An NPN or a campus network is a cellular network deployed in limited geographic areas on regulated radio bands or Civil Band Radio Service (CBRS) bands. It is proposed to smart factories, big warehouses, international ports, and healthcare facilities. Sensors, programmable logic controllers (PLCs), actuators, and autonomous guided vehicles (AGVs) used in warehouses can be connected to campus networks where data is intentionally kept local and connectivity is required to be fast and stable.
A campus network can be operated by a telecom, an operational contractor, or by the IT department of the entity that uses it. The difference in domain knowledge between IT and cellular operator is huge, thus raising the communication cost to a great extent. Whether the telecom or the IT department is the operational team, the campus network is similar to the IT network from the perspective of misconfigurations, infiltration, DoS, network scanning, DNS spoofing, and identity spoofing, among other potential gaps and attacks. Despite the physical layers being different between the LTE/5G campus network and Wi-Fi, the campus network is a wireless network that needs to be secured with a firewall, an intrusion detection system and intrusion prevention system (IDS/IPS), and cybersecurity solutions. Moreover, SIM cards can be compromised and used to infiltrate the network for lateral movement. An unknown pair of IMSI (the unique ID on a SIM card) and IMEI (the unique ID on a cellphone and a cellular MODEM) is comparable to an unknown MAC address that tries to connect to the company Wi-Fi and should be cut off immediately.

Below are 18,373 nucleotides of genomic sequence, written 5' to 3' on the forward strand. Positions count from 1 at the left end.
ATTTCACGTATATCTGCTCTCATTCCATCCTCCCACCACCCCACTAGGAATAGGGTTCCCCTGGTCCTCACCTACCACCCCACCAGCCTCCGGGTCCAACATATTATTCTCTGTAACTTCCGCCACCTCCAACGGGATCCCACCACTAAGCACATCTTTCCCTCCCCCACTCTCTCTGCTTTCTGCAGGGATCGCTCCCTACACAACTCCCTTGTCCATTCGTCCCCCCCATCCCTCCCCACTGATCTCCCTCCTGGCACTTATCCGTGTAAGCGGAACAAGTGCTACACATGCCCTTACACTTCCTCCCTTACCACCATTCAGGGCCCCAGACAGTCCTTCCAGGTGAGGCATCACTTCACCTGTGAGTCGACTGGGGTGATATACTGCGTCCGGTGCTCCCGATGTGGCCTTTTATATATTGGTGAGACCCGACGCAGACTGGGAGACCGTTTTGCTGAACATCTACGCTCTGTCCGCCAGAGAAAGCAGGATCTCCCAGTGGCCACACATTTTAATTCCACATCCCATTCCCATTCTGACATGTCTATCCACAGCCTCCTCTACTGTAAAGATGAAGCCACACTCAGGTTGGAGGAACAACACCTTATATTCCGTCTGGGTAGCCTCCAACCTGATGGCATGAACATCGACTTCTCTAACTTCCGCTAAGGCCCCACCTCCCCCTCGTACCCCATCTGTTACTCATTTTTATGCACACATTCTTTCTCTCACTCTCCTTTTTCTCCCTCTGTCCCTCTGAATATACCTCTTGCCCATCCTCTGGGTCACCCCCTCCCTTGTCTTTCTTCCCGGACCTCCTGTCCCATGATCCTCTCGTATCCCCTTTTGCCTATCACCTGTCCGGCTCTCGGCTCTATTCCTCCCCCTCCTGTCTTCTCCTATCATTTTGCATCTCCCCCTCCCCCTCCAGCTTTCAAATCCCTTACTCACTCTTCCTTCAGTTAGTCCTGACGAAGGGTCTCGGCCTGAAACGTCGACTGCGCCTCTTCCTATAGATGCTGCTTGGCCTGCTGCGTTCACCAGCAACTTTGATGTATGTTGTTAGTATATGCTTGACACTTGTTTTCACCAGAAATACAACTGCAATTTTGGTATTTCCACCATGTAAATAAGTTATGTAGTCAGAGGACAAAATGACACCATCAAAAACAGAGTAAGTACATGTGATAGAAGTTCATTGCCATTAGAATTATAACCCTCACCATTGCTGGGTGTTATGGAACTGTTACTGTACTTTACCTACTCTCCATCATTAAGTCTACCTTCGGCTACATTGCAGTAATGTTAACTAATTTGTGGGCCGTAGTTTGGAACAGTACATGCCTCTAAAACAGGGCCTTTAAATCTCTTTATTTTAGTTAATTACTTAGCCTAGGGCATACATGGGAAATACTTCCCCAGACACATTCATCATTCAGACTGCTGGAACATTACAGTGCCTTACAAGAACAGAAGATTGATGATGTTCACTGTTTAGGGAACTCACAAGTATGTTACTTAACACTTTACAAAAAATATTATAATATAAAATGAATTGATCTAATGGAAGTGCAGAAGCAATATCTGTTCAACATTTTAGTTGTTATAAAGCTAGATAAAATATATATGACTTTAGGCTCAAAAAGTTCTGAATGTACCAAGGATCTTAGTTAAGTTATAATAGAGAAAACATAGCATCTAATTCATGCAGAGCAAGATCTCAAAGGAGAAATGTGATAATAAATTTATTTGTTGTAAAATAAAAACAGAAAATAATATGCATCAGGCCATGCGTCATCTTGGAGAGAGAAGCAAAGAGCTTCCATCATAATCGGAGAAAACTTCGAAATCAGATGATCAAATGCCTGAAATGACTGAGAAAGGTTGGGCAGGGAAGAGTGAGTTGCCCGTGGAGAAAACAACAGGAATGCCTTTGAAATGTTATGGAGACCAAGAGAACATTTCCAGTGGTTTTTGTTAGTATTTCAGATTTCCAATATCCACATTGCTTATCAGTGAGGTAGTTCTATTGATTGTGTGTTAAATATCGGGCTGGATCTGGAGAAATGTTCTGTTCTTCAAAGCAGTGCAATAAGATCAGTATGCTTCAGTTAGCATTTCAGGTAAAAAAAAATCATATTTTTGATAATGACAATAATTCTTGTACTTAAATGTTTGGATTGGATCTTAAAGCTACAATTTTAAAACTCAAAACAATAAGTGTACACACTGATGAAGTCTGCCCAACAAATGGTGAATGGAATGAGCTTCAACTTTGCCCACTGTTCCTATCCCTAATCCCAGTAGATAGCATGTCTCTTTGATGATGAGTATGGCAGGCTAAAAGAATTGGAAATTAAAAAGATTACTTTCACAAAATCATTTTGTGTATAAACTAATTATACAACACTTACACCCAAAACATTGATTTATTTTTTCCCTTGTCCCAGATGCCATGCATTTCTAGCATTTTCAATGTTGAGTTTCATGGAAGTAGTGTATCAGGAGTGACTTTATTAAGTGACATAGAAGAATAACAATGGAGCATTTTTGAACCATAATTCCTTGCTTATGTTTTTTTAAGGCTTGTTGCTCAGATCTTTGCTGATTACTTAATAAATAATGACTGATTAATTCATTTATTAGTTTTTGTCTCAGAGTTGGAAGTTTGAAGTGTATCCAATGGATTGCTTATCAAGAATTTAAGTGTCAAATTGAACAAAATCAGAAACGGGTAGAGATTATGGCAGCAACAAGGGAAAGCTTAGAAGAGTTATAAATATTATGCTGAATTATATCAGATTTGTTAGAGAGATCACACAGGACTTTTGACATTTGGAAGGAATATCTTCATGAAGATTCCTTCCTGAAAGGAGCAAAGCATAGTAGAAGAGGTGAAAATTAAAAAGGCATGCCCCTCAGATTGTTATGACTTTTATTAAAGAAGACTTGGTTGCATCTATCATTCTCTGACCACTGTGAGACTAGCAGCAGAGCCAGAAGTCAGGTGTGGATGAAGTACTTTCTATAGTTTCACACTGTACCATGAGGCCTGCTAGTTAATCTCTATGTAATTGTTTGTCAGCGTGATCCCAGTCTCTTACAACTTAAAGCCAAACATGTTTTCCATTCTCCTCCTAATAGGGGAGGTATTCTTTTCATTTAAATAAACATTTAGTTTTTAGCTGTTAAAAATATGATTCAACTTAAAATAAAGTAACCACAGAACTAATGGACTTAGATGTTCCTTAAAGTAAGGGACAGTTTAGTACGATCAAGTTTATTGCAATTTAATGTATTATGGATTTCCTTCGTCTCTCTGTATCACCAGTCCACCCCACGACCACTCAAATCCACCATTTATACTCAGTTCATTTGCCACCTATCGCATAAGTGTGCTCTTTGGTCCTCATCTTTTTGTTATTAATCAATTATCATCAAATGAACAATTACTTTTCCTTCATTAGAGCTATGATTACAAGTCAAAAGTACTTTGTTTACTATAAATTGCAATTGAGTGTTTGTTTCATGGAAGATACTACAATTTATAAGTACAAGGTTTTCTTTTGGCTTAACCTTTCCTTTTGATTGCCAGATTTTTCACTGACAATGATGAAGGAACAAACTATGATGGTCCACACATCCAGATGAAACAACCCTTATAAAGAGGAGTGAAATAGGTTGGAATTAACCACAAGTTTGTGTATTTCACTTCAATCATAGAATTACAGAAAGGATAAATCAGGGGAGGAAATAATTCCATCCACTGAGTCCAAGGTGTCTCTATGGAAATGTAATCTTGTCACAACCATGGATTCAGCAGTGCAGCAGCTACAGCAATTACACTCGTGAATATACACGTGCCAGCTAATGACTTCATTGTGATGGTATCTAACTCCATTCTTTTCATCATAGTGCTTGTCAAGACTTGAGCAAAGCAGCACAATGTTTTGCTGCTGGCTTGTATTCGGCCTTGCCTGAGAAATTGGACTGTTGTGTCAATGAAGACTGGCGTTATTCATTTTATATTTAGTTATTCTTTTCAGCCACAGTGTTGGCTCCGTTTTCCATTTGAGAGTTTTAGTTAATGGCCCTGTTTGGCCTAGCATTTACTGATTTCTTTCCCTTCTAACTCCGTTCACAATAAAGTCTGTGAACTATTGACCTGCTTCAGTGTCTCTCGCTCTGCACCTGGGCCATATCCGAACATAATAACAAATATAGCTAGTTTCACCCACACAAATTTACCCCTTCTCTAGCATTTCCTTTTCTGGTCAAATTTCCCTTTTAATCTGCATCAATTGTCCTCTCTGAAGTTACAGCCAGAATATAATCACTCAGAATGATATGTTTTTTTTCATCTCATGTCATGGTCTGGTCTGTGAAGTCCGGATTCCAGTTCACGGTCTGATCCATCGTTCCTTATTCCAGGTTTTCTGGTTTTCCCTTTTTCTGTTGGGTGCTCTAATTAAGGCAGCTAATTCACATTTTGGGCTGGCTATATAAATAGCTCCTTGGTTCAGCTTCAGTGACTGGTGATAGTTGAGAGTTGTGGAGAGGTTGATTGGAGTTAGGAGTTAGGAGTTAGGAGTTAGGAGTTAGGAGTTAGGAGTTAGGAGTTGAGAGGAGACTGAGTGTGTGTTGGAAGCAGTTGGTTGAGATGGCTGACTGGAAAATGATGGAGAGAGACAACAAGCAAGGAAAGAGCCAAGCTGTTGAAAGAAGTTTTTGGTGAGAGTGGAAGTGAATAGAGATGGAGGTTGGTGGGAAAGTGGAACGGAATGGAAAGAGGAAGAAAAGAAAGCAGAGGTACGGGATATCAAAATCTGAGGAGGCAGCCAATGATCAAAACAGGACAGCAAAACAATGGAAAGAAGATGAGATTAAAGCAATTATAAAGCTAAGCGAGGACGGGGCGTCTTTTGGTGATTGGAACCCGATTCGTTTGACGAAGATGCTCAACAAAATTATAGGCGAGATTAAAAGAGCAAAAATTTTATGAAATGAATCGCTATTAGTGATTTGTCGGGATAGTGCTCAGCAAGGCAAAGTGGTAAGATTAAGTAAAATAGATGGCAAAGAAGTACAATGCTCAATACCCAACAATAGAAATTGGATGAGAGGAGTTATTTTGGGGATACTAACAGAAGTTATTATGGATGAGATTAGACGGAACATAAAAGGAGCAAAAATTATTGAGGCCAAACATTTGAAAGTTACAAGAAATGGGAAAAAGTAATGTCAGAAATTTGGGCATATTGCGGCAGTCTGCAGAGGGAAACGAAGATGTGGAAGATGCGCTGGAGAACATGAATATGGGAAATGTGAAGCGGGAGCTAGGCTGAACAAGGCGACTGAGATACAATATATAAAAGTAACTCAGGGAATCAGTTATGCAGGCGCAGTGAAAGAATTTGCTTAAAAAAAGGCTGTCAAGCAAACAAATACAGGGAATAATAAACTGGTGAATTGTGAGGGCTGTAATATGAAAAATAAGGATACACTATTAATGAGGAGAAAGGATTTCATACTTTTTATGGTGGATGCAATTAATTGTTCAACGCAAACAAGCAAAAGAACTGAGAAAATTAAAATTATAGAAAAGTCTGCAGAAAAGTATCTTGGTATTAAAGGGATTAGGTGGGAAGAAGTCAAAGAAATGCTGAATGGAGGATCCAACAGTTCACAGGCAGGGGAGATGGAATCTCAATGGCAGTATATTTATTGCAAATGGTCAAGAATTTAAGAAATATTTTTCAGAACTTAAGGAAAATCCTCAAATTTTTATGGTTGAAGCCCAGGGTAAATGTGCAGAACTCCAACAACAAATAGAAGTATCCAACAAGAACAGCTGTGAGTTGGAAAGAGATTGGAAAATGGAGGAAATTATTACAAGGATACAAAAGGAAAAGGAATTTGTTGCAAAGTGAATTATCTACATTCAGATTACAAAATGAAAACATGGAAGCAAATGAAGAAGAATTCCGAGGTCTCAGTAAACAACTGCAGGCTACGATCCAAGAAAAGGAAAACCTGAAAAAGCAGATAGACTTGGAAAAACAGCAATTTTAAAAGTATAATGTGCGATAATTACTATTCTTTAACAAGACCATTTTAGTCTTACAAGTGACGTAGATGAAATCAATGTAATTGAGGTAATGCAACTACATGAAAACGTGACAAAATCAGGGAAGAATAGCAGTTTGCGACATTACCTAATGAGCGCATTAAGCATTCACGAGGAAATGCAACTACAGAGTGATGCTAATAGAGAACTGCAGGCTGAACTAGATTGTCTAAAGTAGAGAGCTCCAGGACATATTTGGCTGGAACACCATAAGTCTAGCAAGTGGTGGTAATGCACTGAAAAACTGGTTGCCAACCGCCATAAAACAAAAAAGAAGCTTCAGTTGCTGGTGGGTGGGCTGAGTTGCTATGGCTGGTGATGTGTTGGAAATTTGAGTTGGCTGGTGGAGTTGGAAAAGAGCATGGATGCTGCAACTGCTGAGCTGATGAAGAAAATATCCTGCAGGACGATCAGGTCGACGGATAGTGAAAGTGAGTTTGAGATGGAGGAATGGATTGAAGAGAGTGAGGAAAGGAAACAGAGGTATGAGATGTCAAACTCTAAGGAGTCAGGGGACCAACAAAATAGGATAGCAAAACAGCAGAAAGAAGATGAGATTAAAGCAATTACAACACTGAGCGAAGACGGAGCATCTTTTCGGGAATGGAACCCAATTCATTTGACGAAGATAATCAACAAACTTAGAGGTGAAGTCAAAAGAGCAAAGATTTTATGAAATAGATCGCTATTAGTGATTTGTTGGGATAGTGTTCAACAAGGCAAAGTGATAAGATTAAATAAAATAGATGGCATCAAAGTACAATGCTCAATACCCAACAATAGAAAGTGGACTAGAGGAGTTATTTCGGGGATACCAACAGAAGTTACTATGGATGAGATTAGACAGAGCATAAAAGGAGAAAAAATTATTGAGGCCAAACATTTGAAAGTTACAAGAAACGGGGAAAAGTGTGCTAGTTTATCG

The campus network uses commercial off-the-shelf (COTS) components, such as standard rack-mount servers, routers, firewalls, gateways, and operating systems. Zero-day or unpatched one-day vulnerabilities can be used to infiltrate the campus network. Unsecure operations, administration and management (OAM) networks can be used by hackers as well. Limited by radio power regulations, small base stations are usually deployed and connected to exclusive or existing routers. The risk of misconfigurations (such as virtual local area networks or VLANs that are not properly segregated), unsecure routers, or unencrypted communication between base stations and the core network can be very high, causing impact on device attachments, authentications, data security, and service level.
Since a campus network provides IP-based data connections, generic vulnerabilities and mitigations also apply to it. For example, sensor readings that can be injected and impersonated might result in miscalculated volume of goods, wrong temperature, the opening of valves that should not be opened, or interrupted production lines. Application-level inspections should be added on top of the security provided by the campus network.
Since the LTE/5G campus network is still new, we are not aware of any breach to date. Several research papers are worthy of study: